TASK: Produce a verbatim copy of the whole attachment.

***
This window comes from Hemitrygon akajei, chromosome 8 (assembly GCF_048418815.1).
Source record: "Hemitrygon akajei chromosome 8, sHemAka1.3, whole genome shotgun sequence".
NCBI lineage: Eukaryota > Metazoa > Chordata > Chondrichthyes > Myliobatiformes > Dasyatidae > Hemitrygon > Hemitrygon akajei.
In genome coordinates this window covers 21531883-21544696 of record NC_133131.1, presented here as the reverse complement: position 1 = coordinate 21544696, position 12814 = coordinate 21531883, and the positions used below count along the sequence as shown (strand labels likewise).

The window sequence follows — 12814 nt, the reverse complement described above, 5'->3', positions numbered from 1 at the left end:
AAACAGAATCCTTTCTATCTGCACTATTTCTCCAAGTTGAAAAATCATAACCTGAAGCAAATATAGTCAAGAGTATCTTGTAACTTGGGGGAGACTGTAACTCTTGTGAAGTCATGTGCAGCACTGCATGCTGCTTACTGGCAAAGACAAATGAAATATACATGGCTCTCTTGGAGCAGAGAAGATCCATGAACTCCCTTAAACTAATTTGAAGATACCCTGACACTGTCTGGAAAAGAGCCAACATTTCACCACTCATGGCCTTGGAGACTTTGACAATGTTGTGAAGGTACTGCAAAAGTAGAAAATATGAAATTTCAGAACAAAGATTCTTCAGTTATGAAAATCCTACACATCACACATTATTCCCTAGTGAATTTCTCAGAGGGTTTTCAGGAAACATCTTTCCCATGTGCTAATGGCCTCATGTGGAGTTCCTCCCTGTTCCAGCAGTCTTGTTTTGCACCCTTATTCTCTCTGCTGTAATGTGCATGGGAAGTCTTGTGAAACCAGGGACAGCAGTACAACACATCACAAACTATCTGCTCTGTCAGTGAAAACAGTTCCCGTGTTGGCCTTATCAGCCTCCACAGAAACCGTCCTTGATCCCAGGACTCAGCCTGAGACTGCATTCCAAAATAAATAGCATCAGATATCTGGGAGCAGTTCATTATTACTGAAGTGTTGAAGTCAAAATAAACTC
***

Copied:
This window comes from Hemitrygon akajei, chromosome 8 (assembly GCF_048418815.1).
Source record: "Hemitrygon akajei chromosome 8, sHemAka1.3, whole genome shotgun sequence".
NCBI lineage: Eukaryota > Metazoa > Chordata > Chondrichthyes > Myliobatiformes > Dasyatidae > Hemitrygon > Hemitrygon akajei.
In genome coordinates this window covers 21531883-21544696 of record NC_133131.1, presented here as the reverse complement: position 1 = coordinate 21544696, position 12814 = coordinate 21531883, and the positions used below count along the sequence as shown (strand labels likewise).

The window sequence follows — 12814 nt, the reverse complement described above, 5'->3', positions numbered from 1 at the left end:
AAACAGAATCCTTTCTATCTGCACTATTTCTCCAAGTTGAAAAATCATAACCTGAAGCAAATATAGTCAAGAGTATCTTGTAACTTGGGGGAGACTGTAACTCTTGTGAAGTCATGTGCAGCACTGCATGCTGCTTACTGGCAAAGACAAATGAAATATACATGGCTCTCTTGGAGCAGAGAAGATCCATGAACTCCCTTAAACTAATTTGAAGATACCCTGACACTGTCTGGAAAAGAGCCAACATTTCACCACTCATGGCCTTGGAGACTTTGACAATGTTGTGAAGGTACTGCAAAAGTAGAAAATATGAAATTTCAGAACAAAGATTCTTCAGTTATGAAAATCCTACACATCACACATTATTCCCTAGTGAATTTCTCAGAGGGTTTTCAGGAAACATCTTTCCCATGTGCTAATGGCCTCATGTGGAGTTCCTCCCTGTTCCAGCAGTCTTGTTTTGCACCCTTATTCTCTCTGCTGTAATGTGCATGGGAAGTCTTGTGAAACCAGGGACAGCAGTACAACACATCACAAACTATCTGCTCTGTCAGTGAAAACAGTTCCCGTGTTGGCCTTATCAGCCTCCACAGAAACCGTCCTTGATCCCAGGACTCAGCCTGAGACTGCATTCCAAAATAAATAGCATCAGATATCTGGGAGCAGTTCATTATTACTGAAGTGTTGAAGTCAAAATAAACTC